President Donald Trump’s administration over the weekend carried out its second military strike on the Syrian government without even asking for permission from Congress.
Congress has the sole constitutional authority to declare war, but most US military action since 2001 has been covered by a sweeping Authorization of Use of Military Force that covers actions against terror organizations linked to the 9/11 attacks.
But the US attacked Syria’s actual government, not a terror group, on Friday, which legal experts say stretches the framework of the law.
Few congressional checks remain on Trump’s ability to start wars, and a congressman told Business Insider the legislature is “derelict in its duty” for allowing this.
President Donald Trump’s administration over the weekend carried out its second military strike on the Syrian government without asking for permission from Congress, and it could indicate the legislature has lost its ability to stop the president from going to war.
The US constitution, in Article I, Section 8, clearly states that the power to declare war lies with Congress, but since 2001, successive US presidents have used military force in conflicts around the world with increasingly tenuous legality.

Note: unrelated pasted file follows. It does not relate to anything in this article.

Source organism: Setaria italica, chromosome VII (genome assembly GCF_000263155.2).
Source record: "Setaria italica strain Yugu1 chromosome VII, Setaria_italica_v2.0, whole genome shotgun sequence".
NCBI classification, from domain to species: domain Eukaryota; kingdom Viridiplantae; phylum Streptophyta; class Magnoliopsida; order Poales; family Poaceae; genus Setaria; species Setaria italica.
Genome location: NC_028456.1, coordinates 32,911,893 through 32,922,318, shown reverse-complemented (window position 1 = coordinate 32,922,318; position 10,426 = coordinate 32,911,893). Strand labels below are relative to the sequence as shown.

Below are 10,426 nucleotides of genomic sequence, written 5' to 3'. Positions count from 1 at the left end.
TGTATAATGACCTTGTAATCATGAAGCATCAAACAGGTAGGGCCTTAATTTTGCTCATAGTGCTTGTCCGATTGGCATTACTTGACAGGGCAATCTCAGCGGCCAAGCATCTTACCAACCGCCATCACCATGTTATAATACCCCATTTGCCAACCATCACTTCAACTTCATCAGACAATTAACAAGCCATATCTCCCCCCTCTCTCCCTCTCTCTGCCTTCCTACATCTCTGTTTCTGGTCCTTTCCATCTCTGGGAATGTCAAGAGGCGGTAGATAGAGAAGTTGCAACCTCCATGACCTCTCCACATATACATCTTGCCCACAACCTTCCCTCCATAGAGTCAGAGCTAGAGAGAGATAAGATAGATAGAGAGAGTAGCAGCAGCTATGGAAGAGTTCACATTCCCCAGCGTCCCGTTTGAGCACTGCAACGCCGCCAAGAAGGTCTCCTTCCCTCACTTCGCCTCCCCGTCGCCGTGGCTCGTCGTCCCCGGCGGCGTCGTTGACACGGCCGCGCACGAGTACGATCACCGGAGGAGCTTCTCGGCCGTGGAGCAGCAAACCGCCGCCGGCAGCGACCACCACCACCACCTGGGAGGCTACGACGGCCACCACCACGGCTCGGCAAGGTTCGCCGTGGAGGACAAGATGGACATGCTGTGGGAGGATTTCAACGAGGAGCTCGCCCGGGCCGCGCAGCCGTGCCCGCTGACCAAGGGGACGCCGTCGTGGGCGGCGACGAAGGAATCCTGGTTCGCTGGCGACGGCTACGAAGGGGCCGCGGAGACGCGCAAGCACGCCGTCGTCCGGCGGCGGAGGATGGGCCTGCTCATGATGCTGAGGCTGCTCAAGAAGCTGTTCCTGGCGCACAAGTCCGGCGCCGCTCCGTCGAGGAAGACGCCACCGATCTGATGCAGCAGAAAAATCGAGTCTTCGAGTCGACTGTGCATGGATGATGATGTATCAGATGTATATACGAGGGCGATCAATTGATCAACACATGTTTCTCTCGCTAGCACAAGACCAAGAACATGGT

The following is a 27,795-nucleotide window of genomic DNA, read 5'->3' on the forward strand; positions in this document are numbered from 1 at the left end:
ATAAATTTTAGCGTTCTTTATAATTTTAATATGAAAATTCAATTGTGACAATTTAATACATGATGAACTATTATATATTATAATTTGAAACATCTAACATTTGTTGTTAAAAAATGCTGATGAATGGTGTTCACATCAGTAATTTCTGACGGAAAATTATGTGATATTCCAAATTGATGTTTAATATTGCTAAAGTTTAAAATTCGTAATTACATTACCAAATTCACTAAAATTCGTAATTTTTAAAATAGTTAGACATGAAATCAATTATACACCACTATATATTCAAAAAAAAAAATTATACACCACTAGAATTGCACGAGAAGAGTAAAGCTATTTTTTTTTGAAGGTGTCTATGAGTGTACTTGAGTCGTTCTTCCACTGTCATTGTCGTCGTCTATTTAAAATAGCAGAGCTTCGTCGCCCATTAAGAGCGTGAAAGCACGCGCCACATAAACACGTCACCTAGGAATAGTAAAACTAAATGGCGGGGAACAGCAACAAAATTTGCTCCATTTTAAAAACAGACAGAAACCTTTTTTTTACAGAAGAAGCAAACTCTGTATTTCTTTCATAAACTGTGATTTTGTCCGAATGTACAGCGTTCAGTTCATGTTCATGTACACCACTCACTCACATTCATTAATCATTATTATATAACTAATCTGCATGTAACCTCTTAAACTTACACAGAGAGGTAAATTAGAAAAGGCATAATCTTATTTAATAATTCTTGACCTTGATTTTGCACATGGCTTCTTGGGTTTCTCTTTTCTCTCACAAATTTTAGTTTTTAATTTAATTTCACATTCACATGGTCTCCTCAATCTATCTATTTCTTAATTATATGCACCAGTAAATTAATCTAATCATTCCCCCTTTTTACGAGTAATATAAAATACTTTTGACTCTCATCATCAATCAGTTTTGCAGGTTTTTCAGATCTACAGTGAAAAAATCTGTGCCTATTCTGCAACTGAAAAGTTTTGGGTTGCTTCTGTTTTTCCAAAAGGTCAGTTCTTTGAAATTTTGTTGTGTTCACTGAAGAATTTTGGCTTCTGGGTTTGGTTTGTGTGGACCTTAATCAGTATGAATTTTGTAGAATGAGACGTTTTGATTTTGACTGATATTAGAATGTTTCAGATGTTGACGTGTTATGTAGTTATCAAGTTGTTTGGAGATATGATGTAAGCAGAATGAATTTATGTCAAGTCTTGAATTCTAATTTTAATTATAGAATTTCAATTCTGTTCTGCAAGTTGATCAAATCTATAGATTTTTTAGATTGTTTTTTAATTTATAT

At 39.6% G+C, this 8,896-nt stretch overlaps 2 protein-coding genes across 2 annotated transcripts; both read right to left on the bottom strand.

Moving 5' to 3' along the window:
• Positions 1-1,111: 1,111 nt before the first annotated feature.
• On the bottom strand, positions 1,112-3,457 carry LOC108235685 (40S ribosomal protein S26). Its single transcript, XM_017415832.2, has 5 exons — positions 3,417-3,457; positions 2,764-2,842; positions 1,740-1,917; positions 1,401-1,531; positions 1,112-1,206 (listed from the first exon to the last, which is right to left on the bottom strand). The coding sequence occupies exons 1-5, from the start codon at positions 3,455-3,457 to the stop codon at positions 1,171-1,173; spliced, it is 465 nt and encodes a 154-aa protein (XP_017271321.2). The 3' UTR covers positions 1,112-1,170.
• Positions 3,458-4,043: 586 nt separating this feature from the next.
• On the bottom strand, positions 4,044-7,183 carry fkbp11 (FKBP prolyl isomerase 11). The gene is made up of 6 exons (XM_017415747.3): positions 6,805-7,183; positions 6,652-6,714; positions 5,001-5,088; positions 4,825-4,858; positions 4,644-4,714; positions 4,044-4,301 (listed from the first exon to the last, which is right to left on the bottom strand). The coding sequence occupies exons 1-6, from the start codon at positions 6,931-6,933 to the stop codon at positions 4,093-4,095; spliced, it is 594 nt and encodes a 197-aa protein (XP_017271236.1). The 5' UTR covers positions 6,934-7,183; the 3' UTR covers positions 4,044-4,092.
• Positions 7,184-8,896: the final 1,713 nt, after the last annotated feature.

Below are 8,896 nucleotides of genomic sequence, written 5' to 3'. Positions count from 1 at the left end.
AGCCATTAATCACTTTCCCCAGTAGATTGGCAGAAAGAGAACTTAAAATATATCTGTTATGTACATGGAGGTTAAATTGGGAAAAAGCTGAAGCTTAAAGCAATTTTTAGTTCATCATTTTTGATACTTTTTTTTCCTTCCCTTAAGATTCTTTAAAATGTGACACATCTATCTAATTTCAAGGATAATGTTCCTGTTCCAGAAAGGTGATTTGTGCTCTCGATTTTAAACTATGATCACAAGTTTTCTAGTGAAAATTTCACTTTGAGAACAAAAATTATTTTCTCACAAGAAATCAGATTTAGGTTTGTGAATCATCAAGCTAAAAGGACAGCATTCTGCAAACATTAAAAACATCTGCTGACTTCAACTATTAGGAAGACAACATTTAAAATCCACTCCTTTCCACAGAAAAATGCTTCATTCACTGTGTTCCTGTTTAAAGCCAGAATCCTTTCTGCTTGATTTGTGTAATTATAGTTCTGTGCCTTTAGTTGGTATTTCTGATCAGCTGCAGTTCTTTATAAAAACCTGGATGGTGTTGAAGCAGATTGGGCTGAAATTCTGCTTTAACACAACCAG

Today, most US military activity falls under a broad congressional Authorization of Military Force that passed in 2001 after the 9/11 terrorist attacks that allows the US to “to use all necessary and appropriate force against those nations, organizations, or persons he determines planned, authorized, committed, or aided the terrorist attacks that occurred on Sept. 11, 2001, or harbored such organizations or persons.”
This has essentially become a carte blanche for the US president to fight terrorism wherever it rears its head.
But on Friday night, and one year previous in April 2017, the Trump administration attacked Syria’s actual government.
At Harvard’s Lawfare blog, law professors Jack Goldsmith and Oona A. Hathaway both summed up all of the Trump administration’s possible arguments for the legality of the Syria strikes in an article named “Bad Legal Arguments for the Syria Airstrikes.”
The article concludes that the US’s stated legal justification, that Article II of the constitution allows the US to protect itself from attacks, falls short, and that other legal arguments are a stretch at best.
California Rep. John Garamendi, a House Democrat on the Armed Services Committee who spoke with Secretary of Defense Jim Mattis hours before the strike, told Business Insider the strikes were probably illegal.
“The bottom line is I do not believe he …read more
Source:: Business Insider